The SIGMA 14-24mm F2.8 DG DN Art is a wonderfully versatile wide-angle lens. From landscapes to real estate, aerial views to environmental portraits, this lens offers superior performance at a great price, earning it a place in many Sony and L-Mount users’ bags.
But many photographers — especially landscape shooters and videographers — rely on neutral density (ND) filters to achieve specific effects in their work. For example, a landscape photographer might want to slow down the shutter to give a quick-moving stream a smooth, flowing appearance. A videographer might want to shoot at a very wide aperture (and thus a shallow depth of field) in bright light to eliminate a distracting background. Or a wedding photographer might need a shot of the venue, but those pesky guests just keep walking through the frame. All of these problems can be solved with an ND filter!
But eagle-eyed shoppers have noticed that the SIGMA 14-24mm F2.8 DG DN Art doesn’t have front filter threads, a result of the rounded front element and built-in hood, both of which are needed to ensure image quality. So where does the filter go?
There are a couple options… there are very large, very expensive glass filters that go in front of the lens, requiring custom mounting brackets and bit of patience to properly align. While effective, the engineers at SIGMA thought that a rear filter option would be more user-friendly and more economical, without sacrificing performance.
The SIGMA 14-24mm F2.8 DG DN Art filter holder is nestled in the mount of the lens, with a tiny latch to secure your filter in place. SIGMA doesn’t manufacture filters for this lens, but third-party filters are available, or you can make your own (more on that later).
One excellent option is from filter maker Haida. This ND filter set includes 4 multi-coated glass filters including ND 0.9, ND 1.2, ND 1.8 and ND 3.0 (3, 4, 6 and 10 stops respectively). With a hard plastic case and pre-cut foam to keep them protected and organized, these tiny slivers of high-quality glass are easier to handle than bulky front filter systems, and at just around $100 for the whole set, it’s an affordable alternative.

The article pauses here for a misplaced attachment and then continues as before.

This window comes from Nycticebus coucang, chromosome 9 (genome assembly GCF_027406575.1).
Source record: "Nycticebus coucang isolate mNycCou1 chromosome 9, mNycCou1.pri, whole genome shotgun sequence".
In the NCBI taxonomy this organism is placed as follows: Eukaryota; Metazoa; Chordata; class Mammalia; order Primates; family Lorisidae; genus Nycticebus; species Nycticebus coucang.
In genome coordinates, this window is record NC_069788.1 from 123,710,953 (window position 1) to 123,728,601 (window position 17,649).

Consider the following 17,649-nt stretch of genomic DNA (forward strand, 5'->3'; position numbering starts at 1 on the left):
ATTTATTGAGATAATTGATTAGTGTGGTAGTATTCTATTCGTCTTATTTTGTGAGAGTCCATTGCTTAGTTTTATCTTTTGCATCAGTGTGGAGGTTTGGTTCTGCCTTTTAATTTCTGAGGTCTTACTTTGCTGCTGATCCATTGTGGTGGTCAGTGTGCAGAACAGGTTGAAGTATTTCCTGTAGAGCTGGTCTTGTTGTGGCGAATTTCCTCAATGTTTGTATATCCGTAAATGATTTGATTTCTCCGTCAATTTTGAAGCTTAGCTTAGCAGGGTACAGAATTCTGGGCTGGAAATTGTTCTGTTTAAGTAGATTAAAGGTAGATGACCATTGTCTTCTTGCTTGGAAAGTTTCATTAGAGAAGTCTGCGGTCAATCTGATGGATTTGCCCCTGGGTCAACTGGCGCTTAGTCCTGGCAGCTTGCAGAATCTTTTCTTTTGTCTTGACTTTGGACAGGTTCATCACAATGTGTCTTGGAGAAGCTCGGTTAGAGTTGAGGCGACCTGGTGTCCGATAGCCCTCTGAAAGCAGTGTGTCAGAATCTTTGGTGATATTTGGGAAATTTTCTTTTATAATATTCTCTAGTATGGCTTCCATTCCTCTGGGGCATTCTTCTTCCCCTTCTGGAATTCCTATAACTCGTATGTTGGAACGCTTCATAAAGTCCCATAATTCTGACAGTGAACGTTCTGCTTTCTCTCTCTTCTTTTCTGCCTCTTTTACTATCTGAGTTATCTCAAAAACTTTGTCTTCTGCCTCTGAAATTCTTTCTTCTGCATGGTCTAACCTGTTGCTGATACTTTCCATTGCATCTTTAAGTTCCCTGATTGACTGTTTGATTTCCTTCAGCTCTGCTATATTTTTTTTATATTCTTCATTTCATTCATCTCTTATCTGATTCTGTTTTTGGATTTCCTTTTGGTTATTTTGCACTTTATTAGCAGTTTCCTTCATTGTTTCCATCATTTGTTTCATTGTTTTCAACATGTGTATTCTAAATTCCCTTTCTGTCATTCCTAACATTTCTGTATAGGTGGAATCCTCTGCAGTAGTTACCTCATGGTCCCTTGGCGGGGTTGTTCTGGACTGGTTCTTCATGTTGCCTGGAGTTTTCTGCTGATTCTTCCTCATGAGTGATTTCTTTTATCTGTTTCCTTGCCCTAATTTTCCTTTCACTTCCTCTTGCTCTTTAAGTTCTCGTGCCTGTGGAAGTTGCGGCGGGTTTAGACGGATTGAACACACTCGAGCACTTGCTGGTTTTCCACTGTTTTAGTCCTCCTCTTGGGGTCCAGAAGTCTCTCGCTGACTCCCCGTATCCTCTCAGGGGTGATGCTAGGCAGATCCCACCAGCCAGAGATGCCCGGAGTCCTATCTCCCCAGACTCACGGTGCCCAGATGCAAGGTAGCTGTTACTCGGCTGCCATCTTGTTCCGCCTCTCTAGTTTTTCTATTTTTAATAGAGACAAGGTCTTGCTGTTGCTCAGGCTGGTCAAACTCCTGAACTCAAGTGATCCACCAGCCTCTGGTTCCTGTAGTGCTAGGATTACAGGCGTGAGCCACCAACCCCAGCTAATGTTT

Since they are designed specifically for the SIGMA 14-24mm F2.8 DG DN Art, these Haida filters are extremely simple to install. Simply unmount your lens, flip the switch in the center, carefully insert the filter, and lock it into place. It should be noted that this last step is very important, as you don’t want a glass filter rattling around your camera’s sensor chamber.
In addition, because these filters are coated, they resist dust and fingerprints, and are easy to clean, meaning those shots at F16 and F22 won’t be spoiled by stubborn smudges or spots (like the ones that cling to your image sensor). And optical quality is excellent, with no noticeable change in sharpness, and very little to no observable color cast.
In these images shot by SIGMA Ambassador Liam Doran, the rushing water of the Colorado River was completely transformed, while maintaining the color and sharpness of the surrounding environment. All during bright daylight hours!
The following photos were shot by SIGMA staff member Nick Vrona with the Haida ND 3.0 filter on a Long Island, NY beach, with the intent to make the slightly choppy water look smooth as silk, while gathering enough of the vanishing light to provide proper exposure.
SIGMA Ambassdor Jim Koepnick also gave the Haida filter set a try near his home in Oshkosh, Wisconsin. These shots depict two very different long-exposure perspectives using the L-mount version of the 14-24mm and the SIGMA fp camera.
The Haida ND rear filter set proved to be a very useful, lightweight, high-quality addition to each photographer’s kit, and made the 14-24mm F2.8 DG DN Art an even more appealing option for all shooting conditions.
While a filter set like this is not all that expensive — especially considering the variety and quality of the set, and that large front filter plates are far more pricey — there is another budget-minded option, namely, making your own filters.
Every SIGMA 14-24mm F2.8 DG DN Art lens comes packaged with a small template card which can be used to outline and cut colored gels or ND filter sheets that will fit in the lens’ rear filter holder.
Typically, these sheets — made by companies like Rosco, LEE, GAM and others — are large and not especially rigid, since they are designed for lighting, not optics. Not to mention they can get scratched and wrinkled, and the optical quality won’t match up to a good glass filter. But if you merely want to experiment with ND filters, hone your long exposure technique or if you’re really in a pinch, cutting out your own disposable filters is a good way to do so on a budget.
In the end, whether you trace and cut your own, or invest in a custom-made set like the above example from Haida, the SIGMA 14-24mm F2.8 DG DN Art is a lens that can benefit greatly from neutral density filters. Landscape photographers, in particular, will find that being able to shoot long exposures during daylight hours is a great way to add a creative touch to almost any scene. Video shooters will also appreciate the ability to add unobtrusive, affordable filters to their lenses when shooting wide open in bright conditions.
Disclosure: Haida provided Sigma Corporation of America with several sets of filters for testing purposes.